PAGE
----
- Register in the Migration Office to receive a document proving their stay in Lithuania has been authorised. The name of this document in Lithuania is “Pažyma ES valstybės narės piliečiui jo teisei gyventi LR patvirtinti“. The necessary documents are a valid passport or ID card, an application form obtained from the Migration office, a European health insurance card, a certificate proving enrolment at a local university, bank documents showing proof of sufficient funds and payment for the processing fees. The Migration Office normally processes the registration and prepares certification documents within 5 business days.
- A further declaration including proof of a Lithuanian address must then be submitted to the local Municipality Office (Seniūnija) within 7 working days of receipt of after the reception of the document from the Migration Office.
Students from outside of the EU must have a Temporary Residence Permit (TRP) to study in Lithuania and applications can take up to 6 months to process. In order to speed up this process, a student may apply for a national visa which may be issued within 15 days. The international offices of the universities provide detailed information for TRP applications.
For more information on visas and work permits:
Internship and Placement Salary
Salaries are generally negotiated between the company and the employee and some companies offer unpaid internships. The average monthly salary in Lithuania is between €200 and €600 euros, although the minimum wage is approximately €290. All employment agreements must be made in compliance with the standard form of employment agreement and prepared in the Lithuanian language. However, an agreement may include a foreign language translation to ensure that both parties fully understand the terms of the agreement. Employment agreements in Lithuania may be agreed for an indefinite period of time or a fixed term, if the job is for a specific project.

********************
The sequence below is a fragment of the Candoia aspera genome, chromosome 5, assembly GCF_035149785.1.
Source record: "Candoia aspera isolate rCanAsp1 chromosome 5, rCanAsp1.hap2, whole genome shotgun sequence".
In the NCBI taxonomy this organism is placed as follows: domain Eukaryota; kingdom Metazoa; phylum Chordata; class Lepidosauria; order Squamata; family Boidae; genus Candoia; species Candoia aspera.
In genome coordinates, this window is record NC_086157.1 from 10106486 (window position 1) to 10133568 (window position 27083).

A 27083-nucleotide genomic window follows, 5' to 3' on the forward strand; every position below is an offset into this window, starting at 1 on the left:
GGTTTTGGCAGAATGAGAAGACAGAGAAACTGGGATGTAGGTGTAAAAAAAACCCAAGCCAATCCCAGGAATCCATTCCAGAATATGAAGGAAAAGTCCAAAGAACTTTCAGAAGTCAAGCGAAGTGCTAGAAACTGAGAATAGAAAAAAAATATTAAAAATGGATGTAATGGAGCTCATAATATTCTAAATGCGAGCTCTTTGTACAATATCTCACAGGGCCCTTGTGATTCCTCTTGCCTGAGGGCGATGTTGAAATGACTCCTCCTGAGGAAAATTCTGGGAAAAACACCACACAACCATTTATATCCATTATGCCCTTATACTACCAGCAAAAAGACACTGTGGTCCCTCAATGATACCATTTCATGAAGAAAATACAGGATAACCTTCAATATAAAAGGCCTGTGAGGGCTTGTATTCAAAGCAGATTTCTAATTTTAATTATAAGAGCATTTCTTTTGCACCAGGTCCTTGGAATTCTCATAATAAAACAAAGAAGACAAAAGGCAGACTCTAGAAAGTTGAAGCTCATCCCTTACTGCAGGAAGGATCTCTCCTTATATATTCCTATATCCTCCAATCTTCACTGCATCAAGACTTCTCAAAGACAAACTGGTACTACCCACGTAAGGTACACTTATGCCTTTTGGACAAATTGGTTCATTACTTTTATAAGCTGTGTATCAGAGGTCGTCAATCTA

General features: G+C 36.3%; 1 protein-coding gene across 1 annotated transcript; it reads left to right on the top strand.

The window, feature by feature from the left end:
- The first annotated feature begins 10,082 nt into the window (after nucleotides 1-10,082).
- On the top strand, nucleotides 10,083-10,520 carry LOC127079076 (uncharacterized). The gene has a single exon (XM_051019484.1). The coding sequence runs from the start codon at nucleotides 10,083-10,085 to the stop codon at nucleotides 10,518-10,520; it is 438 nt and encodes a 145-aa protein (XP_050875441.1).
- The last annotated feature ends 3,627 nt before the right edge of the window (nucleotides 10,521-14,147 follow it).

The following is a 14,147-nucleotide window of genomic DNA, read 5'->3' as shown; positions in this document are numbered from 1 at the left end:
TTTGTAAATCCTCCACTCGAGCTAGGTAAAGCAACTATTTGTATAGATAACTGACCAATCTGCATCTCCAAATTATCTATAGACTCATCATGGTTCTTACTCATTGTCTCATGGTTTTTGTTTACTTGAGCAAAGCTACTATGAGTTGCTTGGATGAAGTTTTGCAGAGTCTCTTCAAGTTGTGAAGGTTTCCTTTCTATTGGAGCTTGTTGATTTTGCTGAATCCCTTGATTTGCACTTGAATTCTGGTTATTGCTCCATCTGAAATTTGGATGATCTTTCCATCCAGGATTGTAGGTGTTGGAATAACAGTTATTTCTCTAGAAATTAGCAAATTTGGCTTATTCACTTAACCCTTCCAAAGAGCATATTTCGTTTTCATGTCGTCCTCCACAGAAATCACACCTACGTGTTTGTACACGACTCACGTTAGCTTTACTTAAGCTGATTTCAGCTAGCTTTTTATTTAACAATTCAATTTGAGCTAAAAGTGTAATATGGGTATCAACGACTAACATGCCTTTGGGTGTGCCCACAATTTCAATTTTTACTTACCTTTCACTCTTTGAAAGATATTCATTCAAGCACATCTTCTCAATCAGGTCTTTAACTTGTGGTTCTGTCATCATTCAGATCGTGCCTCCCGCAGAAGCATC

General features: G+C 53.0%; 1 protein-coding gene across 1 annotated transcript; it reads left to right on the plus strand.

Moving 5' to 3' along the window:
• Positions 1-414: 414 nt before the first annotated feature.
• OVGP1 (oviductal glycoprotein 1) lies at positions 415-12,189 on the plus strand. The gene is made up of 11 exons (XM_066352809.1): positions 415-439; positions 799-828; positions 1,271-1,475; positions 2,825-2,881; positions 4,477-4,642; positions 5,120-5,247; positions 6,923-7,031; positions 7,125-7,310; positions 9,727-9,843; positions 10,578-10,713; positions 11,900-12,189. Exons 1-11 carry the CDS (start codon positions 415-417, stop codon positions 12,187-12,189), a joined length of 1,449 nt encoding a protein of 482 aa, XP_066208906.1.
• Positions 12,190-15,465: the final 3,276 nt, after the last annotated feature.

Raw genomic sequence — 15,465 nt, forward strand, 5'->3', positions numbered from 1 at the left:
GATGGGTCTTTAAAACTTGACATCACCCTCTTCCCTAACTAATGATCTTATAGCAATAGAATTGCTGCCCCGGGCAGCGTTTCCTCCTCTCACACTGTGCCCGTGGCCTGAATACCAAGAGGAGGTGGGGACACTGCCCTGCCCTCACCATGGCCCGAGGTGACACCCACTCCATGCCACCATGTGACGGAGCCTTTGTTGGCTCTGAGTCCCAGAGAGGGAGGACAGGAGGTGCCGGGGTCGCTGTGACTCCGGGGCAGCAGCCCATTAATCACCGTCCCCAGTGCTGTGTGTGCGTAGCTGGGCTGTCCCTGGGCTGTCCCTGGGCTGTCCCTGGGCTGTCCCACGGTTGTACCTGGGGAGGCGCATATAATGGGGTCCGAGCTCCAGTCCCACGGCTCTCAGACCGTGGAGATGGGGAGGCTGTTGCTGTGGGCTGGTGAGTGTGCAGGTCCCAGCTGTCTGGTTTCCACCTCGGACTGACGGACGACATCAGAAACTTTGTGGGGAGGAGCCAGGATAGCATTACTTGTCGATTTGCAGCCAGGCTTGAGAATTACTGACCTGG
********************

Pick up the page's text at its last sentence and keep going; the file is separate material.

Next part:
Internship and Placement Accommodation
Accommodation in Lithuania is less expensive than in northern Europe, but more expensive than in many eastern countries. Higher education institutions provide accommodation in halls of residence to more than 80% of students. Finding a place to rent in the private sector is comparatively easy, but the costs of housing, utilities, local rates and residential taxes are higher in the capital and other large cities. The average expense for accommodation in Lithuania varies between 500 Litai (€170) and 1,000 Litai (€289). Local and national newspapers advertise flats or houses for rent under the section “Reklama” or “Skelbimai”. .
For further information, please see below:
- Aruodas: www.aruodas.lt
- E-domus: http://www.edomus.lt/
- Būsto nuoma: http://www.bustonuoma.lt/